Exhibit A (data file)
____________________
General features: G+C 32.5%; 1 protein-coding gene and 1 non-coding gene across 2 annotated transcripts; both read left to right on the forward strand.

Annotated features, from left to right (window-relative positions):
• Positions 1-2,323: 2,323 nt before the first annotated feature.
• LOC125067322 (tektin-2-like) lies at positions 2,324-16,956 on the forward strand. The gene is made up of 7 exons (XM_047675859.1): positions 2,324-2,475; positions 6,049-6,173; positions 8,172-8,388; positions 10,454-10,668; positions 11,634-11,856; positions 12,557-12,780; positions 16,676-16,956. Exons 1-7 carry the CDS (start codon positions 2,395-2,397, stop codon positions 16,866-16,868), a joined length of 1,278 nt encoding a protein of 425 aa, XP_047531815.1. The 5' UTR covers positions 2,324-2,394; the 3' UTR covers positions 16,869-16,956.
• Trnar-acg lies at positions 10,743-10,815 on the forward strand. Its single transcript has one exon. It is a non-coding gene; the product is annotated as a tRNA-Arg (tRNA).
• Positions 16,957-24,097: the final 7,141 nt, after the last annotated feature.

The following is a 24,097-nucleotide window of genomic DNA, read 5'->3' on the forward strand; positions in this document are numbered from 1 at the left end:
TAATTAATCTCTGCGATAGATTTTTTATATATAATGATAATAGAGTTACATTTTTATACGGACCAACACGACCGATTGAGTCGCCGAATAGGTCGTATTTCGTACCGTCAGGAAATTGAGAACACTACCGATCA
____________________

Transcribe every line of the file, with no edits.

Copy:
General features: G+C 32.5%; 1 protein-coding gene and 1 non-coding gene across 2 annotated transcripts; both read left to right on the forward strand.

Annotated features, from left to right (window-relative positions):
• Positions 1-2,323: 2,323 nt before the first annotated feature.
• LOC125067322 (tektin-2-like) lies at positions 2,324-16,956 on the forward strand. The gene is made up of 7 exons (XM_047675859.1): positions 2,324-2,475; positions 6,049-6,173; positions 8,172-8,388; positions 10,454-10,668; positions 11,634-11,856; positions 12,557-12,780; positions 16,676-16,956. Exons 1-7 carry the CDS (start codon positions 2,395-2,397, stop codon positions 16,866-16,868), a joined length of 1,278 nt encoding a protein of 425 aa, XP_047531815.1. The 5' UTR covers positions 2,324-2,394; the 3' UTR covers positions 16,869-16,956.
• Trnar-acg lies at positions 10,743-10,815 on the forward strand. Its single transcript has one exon. It is a non-coding gene; the product is annotated as a tRNA-Arg (tRNA).
• Positions 16,957-24,097: the final 7,141 nt, after the last annotated feature.

The following is a 24,097-nucleotide window of genomic DNA, read 5'->3' on the forward strand; positions in this document are numbered from 1 at the left end:
TAATTAATCTCTGCGATAGATTTTTTATATATAATGATAATAGAGTTACATTTTTATACGGACCAACACGACCGATTGAGTCGCCGAATAGGTCGTATTTCGTACCGTCAGGAAATTGAGAACACTACCGATCA